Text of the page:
The Elephant in Korea's Room

In October of 2007, the biggest scandal in modern Korean history broke in Seoul when a former Samsung top lawyer, acting through a Catholic priests' organization, accused the Samsung Group of maintaining as many as 1,000 illegal accounts in a slush fund that managed as much as US$7.5 billion off the books. Subsequently it transpired that Samsung had allegedly paid bribes to virtually every segment of Korean government and society – politicians, administration figures, judges, journalists.

Two books have emerged in recent weeks about Samsung. One is by Kim Yong-Chul, the former top Samsung attorney who provided personal documentation of funds held in his name by Samsung that were used to pay bribes. The book, Thinking of Samsung, is written in Korean and has not been translated. According to a review by Donald Kirk in the Christian Science Monitor, it is a 474-page account of how top Samsung officials "stole money from Samsung subsidiaries, offered bribes to politicians and prosecutors, among others, and shredded books."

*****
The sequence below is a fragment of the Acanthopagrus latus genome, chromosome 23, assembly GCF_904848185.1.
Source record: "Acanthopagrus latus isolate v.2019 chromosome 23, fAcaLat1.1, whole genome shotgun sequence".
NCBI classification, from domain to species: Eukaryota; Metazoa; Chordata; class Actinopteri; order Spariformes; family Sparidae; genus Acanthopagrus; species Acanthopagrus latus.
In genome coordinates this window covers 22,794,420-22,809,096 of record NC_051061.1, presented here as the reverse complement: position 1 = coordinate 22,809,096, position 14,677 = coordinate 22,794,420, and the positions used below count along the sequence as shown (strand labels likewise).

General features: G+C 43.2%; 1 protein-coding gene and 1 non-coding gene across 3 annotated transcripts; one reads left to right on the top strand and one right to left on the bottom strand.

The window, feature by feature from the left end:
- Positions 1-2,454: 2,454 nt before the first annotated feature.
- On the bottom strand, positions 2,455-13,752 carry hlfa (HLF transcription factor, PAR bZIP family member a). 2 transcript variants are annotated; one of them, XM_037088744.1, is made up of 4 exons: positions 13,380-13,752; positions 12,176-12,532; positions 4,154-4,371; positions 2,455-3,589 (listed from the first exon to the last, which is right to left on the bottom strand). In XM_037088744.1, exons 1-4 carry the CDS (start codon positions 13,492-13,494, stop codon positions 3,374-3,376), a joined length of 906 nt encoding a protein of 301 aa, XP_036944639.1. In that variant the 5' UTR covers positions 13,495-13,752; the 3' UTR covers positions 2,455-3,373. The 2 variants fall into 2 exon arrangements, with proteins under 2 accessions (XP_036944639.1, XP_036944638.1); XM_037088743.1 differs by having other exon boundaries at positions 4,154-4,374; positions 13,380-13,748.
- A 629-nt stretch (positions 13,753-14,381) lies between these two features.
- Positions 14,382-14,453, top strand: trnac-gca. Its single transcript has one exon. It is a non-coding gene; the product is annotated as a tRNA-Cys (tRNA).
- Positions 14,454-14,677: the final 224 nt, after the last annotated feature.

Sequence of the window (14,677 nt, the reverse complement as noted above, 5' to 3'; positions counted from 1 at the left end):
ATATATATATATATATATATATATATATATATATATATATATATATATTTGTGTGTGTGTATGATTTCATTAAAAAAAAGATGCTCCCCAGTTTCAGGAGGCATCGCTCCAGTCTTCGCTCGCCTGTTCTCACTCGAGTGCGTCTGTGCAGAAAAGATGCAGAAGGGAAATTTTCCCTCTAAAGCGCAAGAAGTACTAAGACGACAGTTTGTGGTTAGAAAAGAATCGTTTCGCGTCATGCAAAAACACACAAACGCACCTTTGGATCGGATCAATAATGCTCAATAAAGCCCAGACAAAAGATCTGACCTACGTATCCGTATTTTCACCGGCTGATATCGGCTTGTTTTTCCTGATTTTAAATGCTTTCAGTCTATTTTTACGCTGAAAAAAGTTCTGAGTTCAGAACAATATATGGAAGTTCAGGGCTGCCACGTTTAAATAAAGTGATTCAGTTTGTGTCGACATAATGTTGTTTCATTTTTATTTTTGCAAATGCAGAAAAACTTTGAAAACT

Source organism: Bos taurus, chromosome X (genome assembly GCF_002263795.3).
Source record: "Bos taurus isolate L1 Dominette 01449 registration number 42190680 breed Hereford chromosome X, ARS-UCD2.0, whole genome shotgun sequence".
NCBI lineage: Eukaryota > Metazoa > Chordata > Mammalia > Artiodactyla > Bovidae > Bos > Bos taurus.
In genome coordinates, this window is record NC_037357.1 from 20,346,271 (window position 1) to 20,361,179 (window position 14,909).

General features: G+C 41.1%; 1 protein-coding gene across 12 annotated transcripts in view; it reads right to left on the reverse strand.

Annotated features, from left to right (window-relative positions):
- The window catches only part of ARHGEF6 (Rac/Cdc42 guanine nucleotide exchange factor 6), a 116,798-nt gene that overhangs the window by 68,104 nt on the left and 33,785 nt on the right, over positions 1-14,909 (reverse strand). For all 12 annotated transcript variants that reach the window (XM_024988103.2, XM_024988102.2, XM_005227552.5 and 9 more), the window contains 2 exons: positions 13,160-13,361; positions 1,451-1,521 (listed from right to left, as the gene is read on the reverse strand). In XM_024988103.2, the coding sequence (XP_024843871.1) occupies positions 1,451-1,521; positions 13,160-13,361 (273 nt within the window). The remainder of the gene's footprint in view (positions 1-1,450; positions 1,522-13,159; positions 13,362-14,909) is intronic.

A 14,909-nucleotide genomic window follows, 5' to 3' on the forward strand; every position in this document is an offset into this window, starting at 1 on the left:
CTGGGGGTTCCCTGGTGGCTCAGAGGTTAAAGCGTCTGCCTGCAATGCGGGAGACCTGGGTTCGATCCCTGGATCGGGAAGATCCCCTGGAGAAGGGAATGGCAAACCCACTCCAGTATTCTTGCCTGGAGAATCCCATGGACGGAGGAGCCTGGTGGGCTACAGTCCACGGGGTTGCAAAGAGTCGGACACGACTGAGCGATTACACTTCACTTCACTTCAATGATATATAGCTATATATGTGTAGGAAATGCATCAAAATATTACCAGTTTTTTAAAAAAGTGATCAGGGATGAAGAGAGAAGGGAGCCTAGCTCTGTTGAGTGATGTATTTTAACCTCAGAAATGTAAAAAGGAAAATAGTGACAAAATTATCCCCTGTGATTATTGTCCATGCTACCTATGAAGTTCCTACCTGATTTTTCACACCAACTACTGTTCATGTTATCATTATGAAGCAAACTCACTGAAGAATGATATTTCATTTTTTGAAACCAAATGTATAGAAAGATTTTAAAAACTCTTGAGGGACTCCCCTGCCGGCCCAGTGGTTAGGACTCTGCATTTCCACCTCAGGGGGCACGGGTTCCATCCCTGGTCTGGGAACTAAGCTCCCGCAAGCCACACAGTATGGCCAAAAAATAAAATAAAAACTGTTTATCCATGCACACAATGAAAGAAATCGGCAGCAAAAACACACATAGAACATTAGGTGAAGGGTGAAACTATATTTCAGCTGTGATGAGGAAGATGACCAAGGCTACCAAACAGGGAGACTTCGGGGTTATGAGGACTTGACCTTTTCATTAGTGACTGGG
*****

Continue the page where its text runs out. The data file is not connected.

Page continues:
The other, by Tony Michell, a visiting professor of strategy and management at the Korea Development Institute since 1999, is Samsung Electronics and the Struggle for Leadership of the Electronics Industry, published by John Wiley & Sons earlier this month. Mitchell manages to mention Kim Yong-Chul's name just once, on page 68 in the 248-page book, and describes Kim as a "would-be whistle-blower."